Living Proof

by | Mar 10, 2018 | Native Plants

The University of Texas at El Paso is just one of many Tree Campuses in Texas, where university tree canopies are used as opporunities for education and pubilc service. PHOTO Adam Barbe

The University of Texas at El Paso is just one of many Tree Campuses in Texas, where university tree canopies are used as opporunities for education and public service. PHOTO Adam Barbe

 

Everyone, it seems, appreciates a nice, shady spot. That includes students at The University of Texas at El Paso, people from its nearby neighborhoods, and on-campus birds, squirrels and even denning foxes.

After a campus transformation project that replaced parking lots and streets with pathways, native vegetation and trees, the campus simply became “more alive,” says Greg McNicol, associate vice president for business affairs and facilities management.

UTEP is one of 27 Texas universities certified as a Tree Campus by the Arbor Day Foundation. The program recognizes colleges and universities that effectively manage their trees, foster healthy urban forests and engage students. Participating institutions must have a tree care plan and funding, observe Arbor Day, offer a service learning project, and name a tree advisory committee.

In return, Tree Campuses enjoy the many benefits of trees, from shade and a pleasant place to relax or work out-of-doors to improved well-being and reduced energy use. In cities, sparse vegetation and heat-absorbing surfaces create a heat island effect, meaning temperatures are higher than in less-developed areas nearby (surface temperatures over asphalt, for instance, can be up to 53 degrees warmer than over vegetated areas). According to a Nature Conservancy report on air quality and urban trees, the benefits per dollar spent on trees are similar to those of other methods for lowering outdoor air temperatures, such as white roofs.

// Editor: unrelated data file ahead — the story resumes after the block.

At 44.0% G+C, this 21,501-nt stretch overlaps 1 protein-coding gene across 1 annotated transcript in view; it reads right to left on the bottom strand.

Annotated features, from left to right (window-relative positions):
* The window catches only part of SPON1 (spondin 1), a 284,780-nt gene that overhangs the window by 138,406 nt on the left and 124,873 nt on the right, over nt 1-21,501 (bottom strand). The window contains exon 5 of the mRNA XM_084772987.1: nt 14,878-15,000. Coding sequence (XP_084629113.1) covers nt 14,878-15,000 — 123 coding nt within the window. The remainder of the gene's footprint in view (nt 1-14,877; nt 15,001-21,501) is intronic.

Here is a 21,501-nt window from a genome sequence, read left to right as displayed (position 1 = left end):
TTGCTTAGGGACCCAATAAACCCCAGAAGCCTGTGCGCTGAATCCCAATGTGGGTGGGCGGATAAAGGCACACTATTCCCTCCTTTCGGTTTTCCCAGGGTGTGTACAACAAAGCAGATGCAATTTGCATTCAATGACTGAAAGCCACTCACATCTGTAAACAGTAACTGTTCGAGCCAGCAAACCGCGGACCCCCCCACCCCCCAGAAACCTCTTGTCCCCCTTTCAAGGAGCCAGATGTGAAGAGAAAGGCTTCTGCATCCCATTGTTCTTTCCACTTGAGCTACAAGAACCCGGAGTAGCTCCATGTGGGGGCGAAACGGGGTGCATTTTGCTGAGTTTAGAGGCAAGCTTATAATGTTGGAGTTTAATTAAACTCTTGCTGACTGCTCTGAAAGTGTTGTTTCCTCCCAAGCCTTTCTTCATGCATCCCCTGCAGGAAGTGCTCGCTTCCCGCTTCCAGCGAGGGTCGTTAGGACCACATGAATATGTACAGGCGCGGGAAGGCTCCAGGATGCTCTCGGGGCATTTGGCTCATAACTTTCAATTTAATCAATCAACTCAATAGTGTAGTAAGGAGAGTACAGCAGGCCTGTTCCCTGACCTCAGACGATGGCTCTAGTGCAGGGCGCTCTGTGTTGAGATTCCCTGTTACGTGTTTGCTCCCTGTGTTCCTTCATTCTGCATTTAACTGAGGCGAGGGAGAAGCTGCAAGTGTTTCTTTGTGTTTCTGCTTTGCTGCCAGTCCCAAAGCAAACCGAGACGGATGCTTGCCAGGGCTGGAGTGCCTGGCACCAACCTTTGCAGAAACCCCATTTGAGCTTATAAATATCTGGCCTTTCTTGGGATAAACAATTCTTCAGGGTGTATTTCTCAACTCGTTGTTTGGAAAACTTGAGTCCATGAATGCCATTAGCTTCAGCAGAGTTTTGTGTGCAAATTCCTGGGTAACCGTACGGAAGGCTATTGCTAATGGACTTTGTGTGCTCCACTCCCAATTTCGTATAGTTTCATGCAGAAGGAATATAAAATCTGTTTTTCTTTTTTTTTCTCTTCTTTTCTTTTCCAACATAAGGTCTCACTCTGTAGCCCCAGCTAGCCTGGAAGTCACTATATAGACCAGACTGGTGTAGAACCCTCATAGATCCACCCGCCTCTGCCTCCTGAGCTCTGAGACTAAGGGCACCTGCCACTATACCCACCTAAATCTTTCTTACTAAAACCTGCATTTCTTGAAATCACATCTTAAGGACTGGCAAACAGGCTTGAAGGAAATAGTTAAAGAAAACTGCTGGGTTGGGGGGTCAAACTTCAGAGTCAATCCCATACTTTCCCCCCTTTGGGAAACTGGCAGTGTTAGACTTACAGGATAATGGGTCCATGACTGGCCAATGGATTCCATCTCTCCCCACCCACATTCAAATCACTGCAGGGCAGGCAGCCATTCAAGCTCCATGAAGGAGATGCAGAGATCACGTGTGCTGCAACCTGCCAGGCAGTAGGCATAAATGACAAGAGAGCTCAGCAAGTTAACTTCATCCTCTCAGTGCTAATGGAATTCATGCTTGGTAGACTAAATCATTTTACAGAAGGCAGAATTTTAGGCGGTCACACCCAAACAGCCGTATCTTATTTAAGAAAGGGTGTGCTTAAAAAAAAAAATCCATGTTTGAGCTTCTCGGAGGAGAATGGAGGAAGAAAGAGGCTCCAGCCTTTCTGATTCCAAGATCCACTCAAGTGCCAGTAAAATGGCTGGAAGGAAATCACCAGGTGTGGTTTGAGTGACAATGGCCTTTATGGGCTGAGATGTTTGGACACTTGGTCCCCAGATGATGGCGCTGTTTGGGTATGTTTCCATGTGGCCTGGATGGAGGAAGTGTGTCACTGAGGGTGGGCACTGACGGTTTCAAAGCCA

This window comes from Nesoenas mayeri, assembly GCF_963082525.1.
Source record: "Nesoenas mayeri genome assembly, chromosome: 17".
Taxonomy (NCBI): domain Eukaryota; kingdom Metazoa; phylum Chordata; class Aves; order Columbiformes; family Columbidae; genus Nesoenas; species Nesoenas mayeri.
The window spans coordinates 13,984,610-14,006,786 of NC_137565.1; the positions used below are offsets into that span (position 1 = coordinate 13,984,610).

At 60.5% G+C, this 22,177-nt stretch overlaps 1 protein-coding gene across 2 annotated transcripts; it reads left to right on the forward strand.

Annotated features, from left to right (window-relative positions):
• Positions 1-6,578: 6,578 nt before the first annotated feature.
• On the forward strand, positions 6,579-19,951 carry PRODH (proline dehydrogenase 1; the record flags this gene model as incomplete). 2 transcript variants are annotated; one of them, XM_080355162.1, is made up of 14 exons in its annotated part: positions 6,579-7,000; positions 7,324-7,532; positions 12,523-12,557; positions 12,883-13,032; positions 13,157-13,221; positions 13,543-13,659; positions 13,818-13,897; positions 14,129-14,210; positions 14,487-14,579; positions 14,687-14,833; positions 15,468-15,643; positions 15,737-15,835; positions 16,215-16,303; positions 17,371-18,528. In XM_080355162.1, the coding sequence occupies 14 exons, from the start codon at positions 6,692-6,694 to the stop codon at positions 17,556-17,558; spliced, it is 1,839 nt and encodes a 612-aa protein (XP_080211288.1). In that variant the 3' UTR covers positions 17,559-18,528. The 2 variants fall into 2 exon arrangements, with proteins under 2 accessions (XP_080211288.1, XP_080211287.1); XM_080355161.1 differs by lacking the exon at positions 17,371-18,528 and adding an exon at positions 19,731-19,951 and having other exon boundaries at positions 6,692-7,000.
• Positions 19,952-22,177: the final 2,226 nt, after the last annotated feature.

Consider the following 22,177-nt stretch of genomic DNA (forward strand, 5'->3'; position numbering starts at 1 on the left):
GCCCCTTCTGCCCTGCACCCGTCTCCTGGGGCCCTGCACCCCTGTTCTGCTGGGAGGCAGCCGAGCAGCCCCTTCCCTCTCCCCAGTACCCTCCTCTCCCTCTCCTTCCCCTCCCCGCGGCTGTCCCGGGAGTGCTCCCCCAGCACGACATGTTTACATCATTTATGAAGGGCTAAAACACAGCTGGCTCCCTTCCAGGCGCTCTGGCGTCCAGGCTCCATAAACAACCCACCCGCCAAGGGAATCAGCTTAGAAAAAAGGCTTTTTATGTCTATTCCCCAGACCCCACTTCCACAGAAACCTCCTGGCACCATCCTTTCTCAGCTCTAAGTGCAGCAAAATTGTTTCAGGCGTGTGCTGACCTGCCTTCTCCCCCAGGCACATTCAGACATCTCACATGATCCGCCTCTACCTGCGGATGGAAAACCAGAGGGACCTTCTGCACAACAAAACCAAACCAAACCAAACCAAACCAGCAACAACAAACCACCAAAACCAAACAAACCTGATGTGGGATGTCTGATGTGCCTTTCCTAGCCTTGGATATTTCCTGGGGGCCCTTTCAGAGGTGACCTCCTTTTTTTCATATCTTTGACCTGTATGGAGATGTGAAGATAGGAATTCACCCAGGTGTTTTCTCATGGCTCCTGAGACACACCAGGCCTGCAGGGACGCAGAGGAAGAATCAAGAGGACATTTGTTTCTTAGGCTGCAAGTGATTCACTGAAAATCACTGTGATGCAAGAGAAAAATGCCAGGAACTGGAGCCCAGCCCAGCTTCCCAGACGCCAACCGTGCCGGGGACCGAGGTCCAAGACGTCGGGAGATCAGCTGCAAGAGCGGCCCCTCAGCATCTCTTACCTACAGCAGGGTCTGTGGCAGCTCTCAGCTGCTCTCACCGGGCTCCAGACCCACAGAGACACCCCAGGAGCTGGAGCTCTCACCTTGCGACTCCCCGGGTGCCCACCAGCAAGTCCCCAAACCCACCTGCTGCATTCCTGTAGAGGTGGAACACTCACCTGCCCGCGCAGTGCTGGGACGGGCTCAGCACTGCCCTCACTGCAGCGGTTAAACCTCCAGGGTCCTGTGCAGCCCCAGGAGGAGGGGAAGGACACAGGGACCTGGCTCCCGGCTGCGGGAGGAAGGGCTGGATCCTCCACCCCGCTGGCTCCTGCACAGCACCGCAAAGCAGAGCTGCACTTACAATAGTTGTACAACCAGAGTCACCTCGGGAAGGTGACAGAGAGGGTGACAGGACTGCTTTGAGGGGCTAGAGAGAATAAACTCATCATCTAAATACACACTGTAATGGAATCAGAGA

The same Nature Conservancy analysis found that spending just $4 per resident on planting trees could improve the health of millions of people in large cities; tree leaves filter out fine particulate matter, a particularly dangerous form of air pollution that contributes to 3.2 mil- lion deaths per year — primarily from cerebrovascular and ischemic diseases (which cause strokes and heart attacks, respectively). Another study, from the State University of New York’s College of Environmental Science and Forestry, found that trees can save cities of 10 million people more than $500 million annually in health care, energy and environmental protection. Each Tree Campus contributes to such benefits as part of a city’s overall tree canopy.

The 4,800-plus trees on the University of Texas at Austin campus provide nearly $550,000 in annual benefits.

Dallas Baptist University first received recognition as a Tree Campus in 2012 and has planted more than 2,600 trees in the past 19 years, including a variety of native oaks (Quercus spp.), cedar elm (Ulmus crassifolia), red maple (Acer rubrum), black walnut (Juglans nigra) and Texas redbuds (Cercis canadensis var. texensis).

“We wanted students to know the value of trees, and Tree Campus was a good format,” says DBU Director of Landscaping and Special Projects Robert Erickson. The university also works with area schools and the city planting trees o campus to increase both the urban tree canopy and public awareness.